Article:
- A new survey of residents in Metropolitan Adelaide reveals that 75% of Adelaide’s adults believe in extending at least some permitted retail hours and 61% want a referendum on the matter.
- South Australians confirm their support for independent retailers, with 90% indicating that they would either continue to, or increase their support of local small retailers if there was a change in trading hours.
- Six in ten respondents believe that reform would lead to a significant increase in job numbers, with 78% concerned about youth unemployment in SA.
Research jointly commissioned by The Shopping Centre Council of Australia (SCCA) and the National Retail Association (NRA) has revealed that six in ten Adelaide citizens are calling for the referendum to decide their shopping, employment and entertainment future, with three quarters (75%) having already made up their mind that at least some permitted retail hours should be extended.
The research follows modelling released last month by the SCCA and NRA which showed the State’s current shop trading hours are costing South Australian workers an additional 2.2 million hours per year, resulting in more than $68 million in lost wages.
The reform package to be introduced by the South Australian State Government ultimately seeks to give South Australians the say on whether large retailers can extend their trading hours to cater to their customers’ needs and give consumers more choice.
The research will alleviate concerns from independent retailers that opening up trading for wider retailers in South Australia will decrease foot traffic, with nine in ten Adelaideans (90%) stating they would support local smaller retailers as much if not more than before.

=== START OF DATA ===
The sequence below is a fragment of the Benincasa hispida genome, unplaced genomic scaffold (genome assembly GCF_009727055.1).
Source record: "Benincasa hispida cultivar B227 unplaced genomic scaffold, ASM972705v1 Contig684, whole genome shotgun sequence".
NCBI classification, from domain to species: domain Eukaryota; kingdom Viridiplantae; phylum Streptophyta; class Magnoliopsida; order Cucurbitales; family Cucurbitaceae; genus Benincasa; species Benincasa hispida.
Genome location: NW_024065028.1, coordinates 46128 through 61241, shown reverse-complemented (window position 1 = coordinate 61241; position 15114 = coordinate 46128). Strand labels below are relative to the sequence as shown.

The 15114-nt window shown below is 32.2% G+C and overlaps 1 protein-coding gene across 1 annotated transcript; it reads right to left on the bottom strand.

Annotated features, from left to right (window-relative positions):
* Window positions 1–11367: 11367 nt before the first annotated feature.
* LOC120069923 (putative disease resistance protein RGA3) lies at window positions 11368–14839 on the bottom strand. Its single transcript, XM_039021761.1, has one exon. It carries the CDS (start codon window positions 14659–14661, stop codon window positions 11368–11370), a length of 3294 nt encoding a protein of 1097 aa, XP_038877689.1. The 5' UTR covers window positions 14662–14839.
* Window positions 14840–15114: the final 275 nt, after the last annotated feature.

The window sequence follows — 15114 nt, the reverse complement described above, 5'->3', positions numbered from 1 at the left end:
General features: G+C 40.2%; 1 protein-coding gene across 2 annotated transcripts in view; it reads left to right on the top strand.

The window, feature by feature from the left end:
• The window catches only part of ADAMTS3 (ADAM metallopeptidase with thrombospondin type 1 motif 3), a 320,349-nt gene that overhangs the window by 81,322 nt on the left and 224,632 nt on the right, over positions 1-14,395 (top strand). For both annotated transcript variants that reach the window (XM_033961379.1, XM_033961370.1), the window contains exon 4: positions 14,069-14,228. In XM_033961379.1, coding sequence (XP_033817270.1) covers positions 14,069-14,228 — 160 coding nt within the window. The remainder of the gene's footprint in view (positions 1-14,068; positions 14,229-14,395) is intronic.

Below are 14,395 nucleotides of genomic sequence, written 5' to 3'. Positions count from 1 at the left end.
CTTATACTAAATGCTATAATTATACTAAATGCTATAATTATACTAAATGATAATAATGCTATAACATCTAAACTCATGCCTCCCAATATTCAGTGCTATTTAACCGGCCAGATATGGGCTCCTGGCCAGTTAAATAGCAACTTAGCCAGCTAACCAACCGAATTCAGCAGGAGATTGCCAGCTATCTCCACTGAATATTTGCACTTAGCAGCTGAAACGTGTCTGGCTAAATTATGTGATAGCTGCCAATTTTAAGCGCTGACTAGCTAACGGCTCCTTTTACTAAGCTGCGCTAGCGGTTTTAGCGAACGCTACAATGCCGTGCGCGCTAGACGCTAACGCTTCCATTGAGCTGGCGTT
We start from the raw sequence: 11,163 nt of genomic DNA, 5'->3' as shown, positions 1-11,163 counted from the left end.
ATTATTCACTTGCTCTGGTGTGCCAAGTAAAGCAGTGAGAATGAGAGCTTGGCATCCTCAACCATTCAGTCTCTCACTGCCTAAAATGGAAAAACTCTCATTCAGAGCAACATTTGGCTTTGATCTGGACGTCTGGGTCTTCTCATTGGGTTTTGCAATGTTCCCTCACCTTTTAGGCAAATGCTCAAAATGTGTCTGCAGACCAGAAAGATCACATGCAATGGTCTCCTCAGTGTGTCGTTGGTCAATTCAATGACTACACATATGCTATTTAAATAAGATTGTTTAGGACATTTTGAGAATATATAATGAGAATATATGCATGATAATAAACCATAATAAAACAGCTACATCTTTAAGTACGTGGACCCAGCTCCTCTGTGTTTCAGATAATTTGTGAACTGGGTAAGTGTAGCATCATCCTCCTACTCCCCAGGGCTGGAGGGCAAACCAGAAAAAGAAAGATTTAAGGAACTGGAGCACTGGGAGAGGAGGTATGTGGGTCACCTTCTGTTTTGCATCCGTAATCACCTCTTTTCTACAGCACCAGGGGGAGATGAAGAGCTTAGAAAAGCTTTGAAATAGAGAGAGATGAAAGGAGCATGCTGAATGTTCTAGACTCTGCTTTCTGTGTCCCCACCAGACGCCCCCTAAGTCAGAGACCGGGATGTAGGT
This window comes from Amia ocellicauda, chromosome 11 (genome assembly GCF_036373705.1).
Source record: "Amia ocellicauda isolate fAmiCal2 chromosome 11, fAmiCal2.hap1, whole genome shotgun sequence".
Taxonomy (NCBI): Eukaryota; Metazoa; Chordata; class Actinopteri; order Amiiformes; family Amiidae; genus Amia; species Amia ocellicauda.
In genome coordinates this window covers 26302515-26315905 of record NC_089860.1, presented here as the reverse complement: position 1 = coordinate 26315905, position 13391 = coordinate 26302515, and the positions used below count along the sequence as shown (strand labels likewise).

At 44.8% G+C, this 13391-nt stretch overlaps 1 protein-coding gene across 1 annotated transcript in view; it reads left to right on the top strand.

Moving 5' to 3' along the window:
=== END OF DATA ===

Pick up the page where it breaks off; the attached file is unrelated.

SCCA Executive Director Angus Nardi said the research shows that everyone can be a winner should the referendum go ahead.
“This is South Australians making their views clear. They want trading hours reform. They want the vote. And when the changes are made, they will keep shopping at their local IGAs, Foodlands and other independents,” said Mr Nardi.
“We have known for some time that South Australians emphatically support a change in the unnecessarily restrictive shop trading hours in South Australia. What we are glad to see – but not surprised at – is that small businesses and independents will continue to have a high level of support from shoppers.
“Extended trading hours have been enacted in the majority of states for many years, which has provided greater levels of employment opportunity and allowed consumers to shop more flexibly in line with the demands of modern lifestyles.”
NRA Chief Executive Dominique Lamb said the results of the survey were not surprising, and that she hoped it provided comfort to those who sought to block the Adelaide people’s rights to referendum.
“The results are telling; the people of Adelaide are calling for these reforms. If it needs to be done via a referendum, then their answer is so be it,” said Ms Lamb.
“We know that many small retailers benefit when larger retailers can open and trade, particularly in shopping centre environments. In an age when anyone can buy anything sitting on their couch at home, politicians should be making it easier for shoppers to go to their local shopping centre, not standing in their way. The opponents of this reform need to answer why they are supporting the mega-online retailers as opposed to the local butcher, retailer or surf store owner. South Australians want to go to the shops, why are the opponents standing in the way?
“Many retailers are frustrated with the rigid schedule made available to them by the current laws, which restricts their flexibility to respond to their customers’ needs.
“The enactment of the extended trading hours will put money back into the pockets of local businesses, increase employment of students and part-time workers and enliven shopping precincts as social areas.”
The South Australian Government’s Bill is currently seeking Parliament’s approval to put the referendum to electors on March 19 next year.
Read the Adelaide Retail Trading Hours Report